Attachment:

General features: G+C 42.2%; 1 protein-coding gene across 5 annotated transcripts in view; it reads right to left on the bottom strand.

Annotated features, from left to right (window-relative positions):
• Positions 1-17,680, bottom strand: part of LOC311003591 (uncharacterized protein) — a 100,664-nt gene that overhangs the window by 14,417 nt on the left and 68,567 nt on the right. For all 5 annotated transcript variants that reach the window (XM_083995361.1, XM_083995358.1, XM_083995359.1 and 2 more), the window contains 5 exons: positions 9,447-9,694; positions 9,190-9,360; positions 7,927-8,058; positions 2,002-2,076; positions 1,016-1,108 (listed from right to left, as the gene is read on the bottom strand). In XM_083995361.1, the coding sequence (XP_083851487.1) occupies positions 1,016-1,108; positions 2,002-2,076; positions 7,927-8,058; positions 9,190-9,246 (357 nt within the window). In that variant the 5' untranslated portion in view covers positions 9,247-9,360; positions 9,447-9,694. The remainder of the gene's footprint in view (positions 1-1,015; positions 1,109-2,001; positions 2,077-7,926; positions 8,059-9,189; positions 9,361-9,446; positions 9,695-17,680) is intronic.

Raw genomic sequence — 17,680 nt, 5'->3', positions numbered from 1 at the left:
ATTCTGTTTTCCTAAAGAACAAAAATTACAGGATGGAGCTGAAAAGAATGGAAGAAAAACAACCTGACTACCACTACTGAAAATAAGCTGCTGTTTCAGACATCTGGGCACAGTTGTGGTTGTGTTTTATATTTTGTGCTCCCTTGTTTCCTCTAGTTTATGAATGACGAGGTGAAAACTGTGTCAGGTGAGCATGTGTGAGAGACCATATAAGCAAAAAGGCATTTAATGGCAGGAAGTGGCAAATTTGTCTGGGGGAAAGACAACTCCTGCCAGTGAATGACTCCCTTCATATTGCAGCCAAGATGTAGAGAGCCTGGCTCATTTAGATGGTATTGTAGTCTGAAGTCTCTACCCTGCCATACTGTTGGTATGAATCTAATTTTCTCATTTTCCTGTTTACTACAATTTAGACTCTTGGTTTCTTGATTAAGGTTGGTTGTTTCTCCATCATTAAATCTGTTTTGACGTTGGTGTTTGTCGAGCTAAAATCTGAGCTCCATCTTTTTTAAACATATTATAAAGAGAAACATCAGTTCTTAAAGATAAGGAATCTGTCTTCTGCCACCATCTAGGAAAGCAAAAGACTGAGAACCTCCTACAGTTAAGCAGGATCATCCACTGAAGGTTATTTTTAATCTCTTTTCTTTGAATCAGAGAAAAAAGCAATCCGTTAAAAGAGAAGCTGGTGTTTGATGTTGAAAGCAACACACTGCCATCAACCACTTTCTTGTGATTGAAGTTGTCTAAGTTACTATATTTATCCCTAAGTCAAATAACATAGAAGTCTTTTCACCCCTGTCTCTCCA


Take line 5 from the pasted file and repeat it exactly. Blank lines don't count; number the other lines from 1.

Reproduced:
ATTCTGTTTTCCTAAAGAACAAAAATTACAGGATGGAGCTGAAAAGAATGGAAGAAAAACAACCTGACTACCACTACTGAAAATAAGCTGCTGTTTCAGACATCTGGGCACAGTTGTGGTTGTGTTTTATATTTTGTGCTCCCTTGTTTCCTCTAGTTTATGAATGACGAGGTGAAAACTGTGTCAGGTGAGCATGTGTGAGAGACCATATAAGCAAAAAGGCATTTAATGGCAGGAAGTGGCAAATTTGTCTGGGGGAAAGACAACTCCTGCCAGTGAATGACTCCCTTCATATTGCAGCCAAGATGTAGAGAGCCTGGCTCATTTAGATGGTATTGTAGTCTGAAGTCTCTACCCTGCCATACTGTTGGTATGAATCTAATTTTCTCATTTTCCTGTTTACTACAATTTAGACTCTTGGTTTCTTGATTAAGGTTGGTTGTTTCTCCATCATTAAATCTGTTTTGACGTTGGTGTTTGTCGAGCTAAAATCTGAGCTCCATCTTTTTTAAACATATTATAAAGAGAAACATCAGTTCTTAAAGATAAGGAATCTGTCTTCTGCCACCATCTAGGAAAGCAAAAGACTGAGAACCTCCTACAGTTAAGCAGGATCATCCACTGAAGGTTATTTTTAATCTCTTTTCTTTGAATCAGAGAAAAAAGCAATCCGTTAAAAGAGAAGCTGGTGTTTGATGTTGAAAGCAACACACTGCCATCAACCACTTTCTTGTGATTGAAGTTGTCTAAGTTACTATATTTATCCCTAAGTCAAATAACATAGAAGTCTTTTCACCCCTGTCTCTCCA